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http://dx.doi.org/10.1364/BOE.8.001477DOI Listing
http://www.ncbi.nlm.nih.gov/pmc/articles/PMC5480558PMC
March 2017

Reducing the lag of accommodation by auditory biofeedback: A pilot study.

Vision Res 2016 12 1;129:50-60. Epub 2016 Nov 1.

Institute for Ophthalmic Research, Eberhard Karls University Tuebingen, Elfriede-Aulhorn-Straße 7, 72076 Tuebingen, Germany; Carl Zeiss Vision International GmbH, Turnstrasse 27, 73430 Aalen, Germany.

The purpose of this study was to investigate whether a reduction of the accommodative lag is possible by training the accuracy of accommodation using auditory biofeedback. Accommodation responses were measured in thirty-one young adults with myopia for dioptric target distances of 2.0, 2.5, and 3.0D using an eccentric infrared photorefractor. For the biofeedback training, subjects were randomly assigned to an experimental (n=15) or a control group (n=16). Subjects of the experimental group were provided with two tones while fixating a target, one tone was related to their accommodative response and the second to the target distance. Their task was to match these tones. The control group did not receive any auditory biofeedback. Two different training methods were applied, a continuous training of 200s, and ten consecutive sessions of 20s each. The training effects on the lag of accommodation (change Δ) were highly variable. Regarding the entire study group, the observed change in the accommodative lag was greater at closer distances, while no difference between the two training methods was revealed. Nevertheless, seven experimental subjects reduced their lag by ⩾0.3D (3.0D target distance: Δ=-0.29±0.20D, Δ=-0.24±0.21D). This reduction was also seen in two control subjects. Remeasurement revealed that the average training effect cannot be preserved over a period of 5-7days. The current investigation has shown that the accuracy of accommodation can be trained in some subjects using auditory biofeedback for target distances of 2.5D or closer.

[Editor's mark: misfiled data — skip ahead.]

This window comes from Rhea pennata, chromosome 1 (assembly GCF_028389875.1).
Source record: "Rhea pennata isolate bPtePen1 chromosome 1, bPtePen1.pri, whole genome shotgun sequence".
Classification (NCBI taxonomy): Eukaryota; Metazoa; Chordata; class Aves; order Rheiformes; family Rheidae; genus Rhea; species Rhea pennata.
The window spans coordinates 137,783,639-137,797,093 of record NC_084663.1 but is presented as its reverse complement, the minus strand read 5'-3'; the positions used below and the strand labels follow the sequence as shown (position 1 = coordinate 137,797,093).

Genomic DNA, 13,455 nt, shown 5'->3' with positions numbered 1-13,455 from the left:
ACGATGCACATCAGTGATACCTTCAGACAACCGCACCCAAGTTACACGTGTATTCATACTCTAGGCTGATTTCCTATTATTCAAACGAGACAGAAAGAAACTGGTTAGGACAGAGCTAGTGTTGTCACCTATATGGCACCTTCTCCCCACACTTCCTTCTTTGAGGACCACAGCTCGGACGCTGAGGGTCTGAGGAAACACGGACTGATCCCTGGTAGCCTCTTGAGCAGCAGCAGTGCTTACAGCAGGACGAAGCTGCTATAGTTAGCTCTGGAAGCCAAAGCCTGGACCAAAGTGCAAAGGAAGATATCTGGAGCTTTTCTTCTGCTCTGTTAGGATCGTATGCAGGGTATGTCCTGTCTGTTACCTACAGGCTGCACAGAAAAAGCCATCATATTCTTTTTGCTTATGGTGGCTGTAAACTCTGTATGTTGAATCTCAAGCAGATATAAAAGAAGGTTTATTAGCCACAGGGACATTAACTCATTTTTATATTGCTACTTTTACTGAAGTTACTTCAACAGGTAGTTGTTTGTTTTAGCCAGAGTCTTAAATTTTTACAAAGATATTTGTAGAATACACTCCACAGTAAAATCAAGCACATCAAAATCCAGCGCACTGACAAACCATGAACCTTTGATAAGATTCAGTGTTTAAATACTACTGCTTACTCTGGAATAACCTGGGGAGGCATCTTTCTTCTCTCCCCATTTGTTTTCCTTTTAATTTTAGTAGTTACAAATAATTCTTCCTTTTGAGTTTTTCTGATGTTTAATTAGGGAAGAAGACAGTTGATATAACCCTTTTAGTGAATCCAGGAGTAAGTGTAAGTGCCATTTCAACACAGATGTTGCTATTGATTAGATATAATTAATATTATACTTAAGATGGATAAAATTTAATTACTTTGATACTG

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http://dx.doi.org/10.1016/j.visres.2016.10.002DOI Listing
December 2016

The Influence of Induced Astigmatism on the Depth of Focus.

Optom Vis Sci 2016 10;93(10):1228-34

*MSc †PhD ZEISS Vision Science Lab, Institute for Ophthalmic Research, University of Tuebingen, Tuebingen, Germany (all authors).

Purpose: To evaluate whether an induced astigmatism influences the subjective depth of focus.

Methods: Fifty-one participants aged 18 to 35 years and with a mean spherical equivalent refractive error of -0.51 ± 2.35 DS participated in the study. The accommodation was blocked with three drops of 1% cyclopentolate. Refractive errors were corrected after subjective refraction with a 4-mm artificial pupil. To evaluate the depth of focus (DoF), defocus curves with a spherical range of ±1.5 DS were assessed. The DoF was calculated as the horizontal distance at a threshold level of +0.1 logMAR from the maximum visual acuity (VA). Defocus curves were estimated binocularly during distance (500 cm) and a near vision (40 cm) for two induced axis (ATR in 0° and WTR in 90°) and for a fixed amount of astigmatic defocus of -0.5 DC.

Results: The mean natural DoF was 0.885 ± 0.316 D for far vision and 0.940 ± 0.400 D for near vision. With induced astigmatism, the DoF for far vision was significantly increased to 1.095 ± 0.421 D (p = 0.006, ANOVA) for the WTR astigmatism but not for the ATR astigmatism (1.030 ± 0.395 D; p = 0.164, ANOVA). The induced WTR astigmatism enhanced the DoF for near vision significantly to 1.144 ± 0.338 D (p = 0.04, ANOVA), and DoF with induced ATR astigmatism (0.953 ± 0.318 D) was not significantly different (p = 1.00, ANOVA). ATR-astigmatism reduced VA by +0.08 ± 0.08 logMAR (p < 0.01, t-test).

Conclusions: With an induced WTR astigmatism of -0.5 DC, the DoF can be enhanced in the near viewing distance with a marginal loss in binocular VA. The approach of using induced WTR astigmatism can lead to novel optical treatments for presbyopia.